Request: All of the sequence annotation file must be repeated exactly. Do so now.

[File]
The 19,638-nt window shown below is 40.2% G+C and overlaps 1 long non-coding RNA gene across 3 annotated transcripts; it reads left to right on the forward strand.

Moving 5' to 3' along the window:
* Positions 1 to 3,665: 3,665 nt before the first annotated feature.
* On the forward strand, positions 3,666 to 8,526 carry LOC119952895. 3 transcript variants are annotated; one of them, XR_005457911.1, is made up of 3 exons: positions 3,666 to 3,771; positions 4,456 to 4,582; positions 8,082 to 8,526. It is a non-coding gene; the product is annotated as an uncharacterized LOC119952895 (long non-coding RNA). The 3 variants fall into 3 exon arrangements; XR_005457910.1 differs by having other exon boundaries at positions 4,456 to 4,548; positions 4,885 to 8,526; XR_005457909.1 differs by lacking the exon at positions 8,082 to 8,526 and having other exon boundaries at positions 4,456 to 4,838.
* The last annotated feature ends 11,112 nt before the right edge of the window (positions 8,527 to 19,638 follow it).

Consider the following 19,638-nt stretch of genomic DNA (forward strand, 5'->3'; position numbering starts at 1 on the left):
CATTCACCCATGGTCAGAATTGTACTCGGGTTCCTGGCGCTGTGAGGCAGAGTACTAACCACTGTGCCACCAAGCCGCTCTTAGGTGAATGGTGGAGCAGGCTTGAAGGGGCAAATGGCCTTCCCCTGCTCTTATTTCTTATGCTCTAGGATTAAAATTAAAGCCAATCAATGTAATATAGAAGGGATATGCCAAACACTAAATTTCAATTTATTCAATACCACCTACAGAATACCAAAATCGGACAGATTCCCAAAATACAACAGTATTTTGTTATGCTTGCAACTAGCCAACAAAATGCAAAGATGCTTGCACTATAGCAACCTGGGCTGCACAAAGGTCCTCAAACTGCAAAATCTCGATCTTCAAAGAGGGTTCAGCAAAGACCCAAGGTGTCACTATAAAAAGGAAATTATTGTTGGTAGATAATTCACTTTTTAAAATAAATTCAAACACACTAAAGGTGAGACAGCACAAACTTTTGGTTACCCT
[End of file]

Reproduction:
The 19,638-nt window shown below is 40.2% G+C and overlaps 1 long non-coding RNA gene across 3 annotated transcripts; it reads left to right on the forward strand.

Moving 5' to 3' along the window:
* Positions 1 to 3,665: 3,665 nt before the first annotated feature.
* On the forward strand, positions 3,666 to 8,526 carry LOC119952895. 3 transcript variants are annotated; one of them, XR_005457911.1, is made up of 3 exons: positions 3,666 to 3,771; positions 4,456 to 4,582; positions 8,082 to 8,526. It is a non-coding gene; the product is annotated as an uncharacterized LOC119952895 (long non-coding RNA). The 3 variants fall into 3 exon arrangements; XR_005457910.1 differs by having other exon boundaries at positions 4,456 to 4,548; positions 4,885 to 8,526; XR_005457909.1 differs by lacking the exon at positions 8,082 to 8,526 and having other exon boundaries at positions 4,456 to 4,838.
* The last annotated feature ends 11,112 nt before the right edge of the window (positions 8,527 to 19,638 follow it).

Consider the following 19,638-nt stretch of genomic DNA (forward strand, 5'->3'; position numbering starts at 1 on the left):
CATTCACCCATGGTCAGAATTGTACTCGGGTTCCTGGCGCTGTGAGGCAGAGTACTAACCACTGTGCCACCAAGCCGCTCTTAGGTGAATGGTGGAGCAGGCTTGAAGGGGCAAATGGCCTTCCCCTGCTCTTATTTCTTATGCTCTAGGATTAAAATTAAAGCCAATCAATGTAATATAGAAGGGATATGCCAAACACTAAATTTCAATTTATTCAATACCACCTACAGAATACCAAAATCGGACAGATTCCCAAAATACAACAGTATTTTGTTATGCTTGCAACTAGCCAACAAAATGCAAAGATGCTTGCACTATAGCAACCTGGGCTGCACAAAGGTCCTCAAACTGCAAAATCTCGATCTTCAAAGAGGGTTCAGCAAAGACCCAAGGTGTCACTATAAAAAGGAAATTATTGTTGGTAGATAATTCACTTTTTAAAATAAATTCAAACACACTAAAGGTGAGACAGCACAAACTTTTGGTTACCCT